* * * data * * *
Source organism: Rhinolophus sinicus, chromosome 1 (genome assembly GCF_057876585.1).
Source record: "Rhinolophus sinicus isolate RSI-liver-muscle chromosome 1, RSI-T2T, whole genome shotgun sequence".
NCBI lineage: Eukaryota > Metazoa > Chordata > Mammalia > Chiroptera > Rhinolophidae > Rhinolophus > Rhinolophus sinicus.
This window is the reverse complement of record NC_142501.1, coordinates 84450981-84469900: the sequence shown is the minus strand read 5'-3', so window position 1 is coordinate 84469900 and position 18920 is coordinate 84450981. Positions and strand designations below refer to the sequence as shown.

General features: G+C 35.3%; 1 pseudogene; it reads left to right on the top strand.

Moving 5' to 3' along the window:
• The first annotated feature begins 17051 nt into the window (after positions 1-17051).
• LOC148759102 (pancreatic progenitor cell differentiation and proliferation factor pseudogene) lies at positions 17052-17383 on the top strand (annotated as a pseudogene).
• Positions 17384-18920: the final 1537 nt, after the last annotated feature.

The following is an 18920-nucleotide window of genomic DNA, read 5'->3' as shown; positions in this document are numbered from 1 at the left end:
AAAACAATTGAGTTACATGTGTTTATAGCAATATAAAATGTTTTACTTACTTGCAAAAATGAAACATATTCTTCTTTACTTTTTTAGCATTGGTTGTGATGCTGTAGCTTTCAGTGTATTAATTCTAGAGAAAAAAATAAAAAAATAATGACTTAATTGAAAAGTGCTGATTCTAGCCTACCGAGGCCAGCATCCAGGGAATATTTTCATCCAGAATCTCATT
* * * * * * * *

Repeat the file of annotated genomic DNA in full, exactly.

Source organism: Rhinolophus sinicus, chromosome 1 (genome assembly GCF_057876585.1).
Source record: "Rhinolophus sinicus isolate RSI-liver-muscle chromosome 1, RSI-T2T, whole genome shotgun sequence".
NCBI lineage: Eukaryota > Metazoa > Chordata > Mammalia > Chiroptera > Rhinolophidae > Rhinolophus > Rhinolophus sinicus.
This window is the reverse complement of record NC_142501.1, coordinates 84450981-84469900: the sequence shown is the minus strand read 5'-3', so window position 1 is coordinate 84469900 and position 18920 is coordinate 84450981. Positions and strand designations below refer to the sequence as shown.

General features: G+C 35.3%; 1 pseudogene; it reads left to right on the top strand.

Moving 5' to 3' along the window:
• The first annotated feature begins 17051 nt into the window (after positions 1-17051).
• LOC148759102 (pancreatic progenitor cell differentiation and proliferation factor pseudogene) lies at positions 17052-17383 on the top strand (annotated as a pseudogene).
• Positions 17384-18920: the final 1537 nt, after the last annotated feature.

The following is an 18920-nucleotide window of genomic DNA, read 5'->3' as shown; positions in this document are numbered from 1 at the left end:
AAAACAATTGAGTTACATGTGTTTATAGCAATATAAAATGTTTTACTTACTTGCAAAAATGAAACATATTCTTCTTTACTTTTTTAGCATTGGTTGTGATGCTGTAGCTTTCAGTGTATTAATTCTAGAGAAAAAAATAAAAAAATAATGACTTAATTGAAAAGTGCTGATTCTAGCCTACCGAGGCCAGCATCCAGGGAATATTTTCATCCAGAATCTCATT